“God the English are a queer bunch; Lady Ottoline Morrell was the queerest. She was fucking the gardener, and Russell.” This is the line that a young Ludwig Wittgenstein daintily uses to introduce Tilda Swinton’s depiction of the historical figure in Derek Jarman’s Wittgenstein (1993). Originally written by literary theorist Terry Eagleton, the script was reworked by the auteur of queer arthouse cinema to examine the politics and sexuality of the Austrian philosopher, including his period of study at Cambridge University under Bertrand Russell, with Swinton portraying the logician’s rather camp aristocratic mistress. The real Lady Ottoline was known for her many love affairs, which some consider to be the inspiration for D.H. Lawrence’s Lady Chatterley. And it must be said, Swinton’s fabulous character interpretation is enough to make us want get into bed with a doctor of philosophy and/or gardener as soon as possible, or at the very least start wearing a colossal feather trimmed hat on a regular basis.
The Signature Style
Sandy Powell, who went on to win Academy Awards for her outstanding work in cinema, created the costumes in the film. Under Jarman’s instruction, the characters in Wittgenstein all wear variations of the same look, and therefore Swinton was dressed in a set of identical outfits differentiated by their acrid shades of magenta, blue, mustard, green and red, heavily embellished with marabou feathers and the diamante costume jewellery dripping from every limb. The stark use of neon colour present throughout the entire film, not merely in the ensembles of Lady Ottoline, were employed because Jarman was on the verge of going blind, a result of AIDS-related complications. A particularly notable scene is one in which the actress appears with her face painted as May Ray’s 1922 photograph of Bronislava Nijinsky, in stripes of blue and yellow with a plastic comb strategically placed in her topknot. Morag Ross, the make-up artist responsible for such a look, also gave Swinton pillar-box red fingernails and lips, a pallid complexion and spidery thin brows framing heavily shadowed eyes, reminiscent of Marlene Dietrich.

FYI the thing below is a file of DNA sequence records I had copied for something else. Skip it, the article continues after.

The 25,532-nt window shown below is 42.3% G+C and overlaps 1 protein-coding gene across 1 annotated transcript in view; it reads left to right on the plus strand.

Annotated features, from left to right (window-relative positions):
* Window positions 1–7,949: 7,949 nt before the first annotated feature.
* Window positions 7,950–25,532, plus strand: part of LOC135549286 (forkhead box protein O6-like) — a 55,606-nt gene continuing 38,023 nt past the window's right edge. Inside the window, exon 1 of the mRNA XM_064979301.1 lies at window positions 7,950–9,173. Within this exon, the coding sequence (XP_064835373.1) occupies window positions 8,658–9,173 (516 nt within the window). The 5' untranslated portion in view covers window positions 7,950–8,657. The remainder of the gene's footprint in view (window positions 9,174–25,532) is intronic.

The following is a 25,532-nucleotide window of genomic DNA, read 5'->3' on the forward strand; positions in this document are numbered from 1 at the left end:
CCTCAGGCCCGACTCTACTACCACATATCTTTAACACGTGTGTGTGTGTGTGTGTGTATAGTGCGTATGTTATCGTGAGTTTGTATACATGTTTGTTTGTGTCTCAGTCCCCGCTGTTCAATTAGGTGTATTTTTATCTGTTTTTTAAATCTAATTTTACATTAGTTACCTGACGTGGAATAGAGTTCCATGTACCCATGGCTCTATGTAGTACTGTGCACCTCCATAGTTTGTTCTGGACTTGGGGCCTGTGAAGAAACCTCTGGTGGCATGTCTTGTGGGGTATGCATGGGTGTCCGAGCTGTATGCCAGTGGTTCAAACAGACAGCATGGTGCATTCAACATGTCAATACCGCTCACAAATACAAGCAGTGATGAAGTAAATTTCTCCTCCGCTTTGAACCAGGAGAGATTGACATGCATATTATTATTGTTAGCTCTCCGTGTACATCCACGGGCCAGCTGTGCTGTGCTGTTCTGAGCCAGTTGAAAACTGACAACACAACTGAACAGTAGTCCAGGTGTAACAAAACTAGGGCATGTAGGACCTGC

The Modern Manifestation
There is clear inspiration drawn from Christian Lacroix in Powell’s designs worn by Lady Ottoline Morrell, as her outfits are in keeping with the theatrical haute couture for which the French fashion designer is so renowned. This influence was recently seen on the runways of A/W17 where Jacquemus paid homage to Lacroix through surreal, sculptural millinery, and in AnOther Magazine’s S/S17 special styled by Katie Shillingford and shot by Roe Ethridge. As Alexander Fury reiterates: “He had a fondness for the high-gloss of duchesse satin, clashing together various colours – like his signature shades of shocking pink, hellfire orange and a sickly gooseberry chartreuse – in a single outfit. In all likelihood, those jarring colours would then be paired with further hues, or juxtaposed against brocade or embroidery, perhaps swooshed over with an old-fashioned fichu or apron, the fabric knotted up into a bow, or a bustle, or a big fat cabbage rose. Christian Lacroix’s style was about excess and abundance. It was, simply, about more.” It’s a sentiment that can certainly be applied to Swinton’s character in Wittgenstein. Minimalist fashion this may not be, but for those looking to inject a little excitement into their wardrobes, why not look to Lady Ottoline for some maximalist elements to style with that navy blue COS dress?